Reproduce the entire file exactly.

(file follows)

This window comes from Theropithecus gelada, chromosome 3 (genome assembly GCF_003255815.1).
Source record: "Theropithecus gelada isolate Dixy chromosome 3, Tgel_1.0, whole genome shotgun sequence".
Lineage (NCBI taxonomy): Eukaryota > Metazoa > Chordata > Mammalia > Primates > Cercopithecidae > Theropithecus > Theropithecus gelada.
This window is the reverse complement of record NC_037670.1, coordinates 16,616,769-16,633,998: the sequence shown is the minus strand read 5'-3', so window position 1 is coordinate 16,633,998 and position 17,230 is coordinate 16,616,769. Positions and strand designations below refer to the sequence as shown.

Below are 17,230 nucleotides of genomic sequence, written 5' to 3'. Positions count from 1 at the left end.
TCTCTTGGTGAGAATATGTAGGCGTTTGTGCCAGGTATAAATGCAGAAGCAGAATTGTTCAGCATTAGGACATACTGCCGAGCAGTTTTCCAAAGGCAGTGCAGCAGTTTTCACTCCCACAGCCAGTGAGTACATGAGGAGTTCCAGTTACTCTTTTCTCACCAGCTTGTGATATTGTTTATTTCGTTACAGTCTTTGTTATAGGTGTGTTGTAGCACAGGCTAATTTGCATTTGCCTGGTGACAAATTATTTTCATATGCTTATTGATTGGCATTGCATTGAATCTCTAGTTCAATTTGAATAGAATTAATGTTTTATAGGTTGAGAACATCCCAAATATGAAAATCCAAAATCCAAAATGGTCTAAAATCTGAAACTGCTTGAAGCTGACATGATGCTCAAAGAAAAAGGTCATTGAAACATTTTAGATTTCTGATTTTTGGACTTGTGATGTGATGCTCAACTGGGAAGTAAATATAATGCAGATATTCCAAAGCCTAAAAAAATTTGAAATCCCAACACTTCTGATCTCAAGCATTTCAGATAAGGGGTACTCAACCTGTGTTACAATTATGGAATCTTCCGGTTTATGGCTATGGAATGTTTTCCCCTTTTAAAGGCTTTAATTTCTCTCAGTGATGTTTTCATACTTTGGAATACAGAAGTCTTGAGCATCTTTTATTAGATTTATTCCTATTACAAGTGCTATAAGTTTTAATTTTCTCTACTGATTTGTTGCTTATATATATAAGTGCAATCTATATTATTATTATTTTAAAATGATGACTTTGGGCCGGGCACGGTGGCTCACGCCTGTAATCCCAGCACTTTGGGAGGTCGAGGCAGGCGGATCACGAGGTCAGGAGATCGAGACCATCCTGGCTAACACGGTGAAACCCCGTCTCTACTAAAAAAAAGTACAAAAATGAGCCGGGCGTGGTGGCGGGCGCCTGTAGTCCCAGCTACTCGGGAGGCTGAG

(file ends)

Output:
This window comes from Theropithecus gelada, chromosome 3 (genome assembly GCF_003255815.1).
Source record: "Theropithecus gelada isolate Dixy chromosome 3, Tgel_1.0, whole genome shotgun sequence".
Lineage (NCBI taxonomy): Eukaryota > Metazoa > Chordata > Mammalia > Primates > Cercopithecidae > Theropithecus > Theropithecus gelada.
This window is the reverse complement of record NC_037670.1, coordinates 16,616,769-16,633,998: the sequence shown is the minus strand read 5'-3', so window position 1 is coordinate 16,633,998 and position 17,230 is coordinate 16,616,769. Positions and strand designations below refer to the sequence as shown.

Below are 17,230 nucleotides of genomic sequence, written 5' to 3'. Positions count from 1 at the left end.
TCTCTTGGTGAGAATATGTAGGCGTTTGTGCCAGGTATAAATGCAGAAGCAGAATTGTTCAGCATTAGGACATACTGCCGAGCAGTTTTCCAAAGGCAGTGCAGCAGTTTTCACTCCCACAGCCAGTGAGTACATGAGGAGTTCCAGTTACTCTTTTCTCACCAGCTTGTGATATTGTTTATTTCGTTACAGTCTTTGTTATAGGTGTGTTGTAGCACAGGCTAATTTGCATTTGCCTGGTGACAAATTATTTTCATATGCTTATTGATTGGCATTGCATTGAATCTCTAGTTCAATTTGAATAGAATTAATGTTTTATAGGTTGAGAACATCCCAAATATGAAAATCCAAAATCCAAAATGGTCTAAAATCTGAAACTGCTTGAAGCTGACATGATGCTCAAAGAAAAAGGTCATTGAAACATTTTAGATTTCTGATTTTTGGACTTGTGATGTGATGCTCAACTGGGAAGTAAATATAATGCAGATATTCCAAAGCCTAAAAAAATTTGAAATCCCAACACTTCTGATCTCAAGCATTTCAGATAAGGGGTACTCAACCTGTGTTACAATTATGGAATCTTCCGGTTTATGGCTATGGAATGTTTTCCCCTTTTAAAGGCTTTAATTTCTCTCAGTGATGTTTTCATACTTTGGAATACAGAAGTCTTGAGCATCTTTTATTAGATTTATTCCTATTACAAGTGCTATAAGTTTTAATTTTCTCTACTGATTTGTTGCTTATATATATAAGTGCAATCTATATTATTATTATTTTAAAATGATGACTTTGGGCCGGGCACGGTGGCTCACGCCTGTAATCCCAGCACTTTGGGAGGTCGAGGCAGGCGGATCACGAGGTCAGGAGATCGAGACCATCCTGGCTAACACGGTGAAACCCCGTCTCTACTAAAAAAAAGTACAAAAATGAGCCGGGCGTGGTGGCGGGCGCCTGTAGTCCCAGCTACTCGGGAGGCTGAG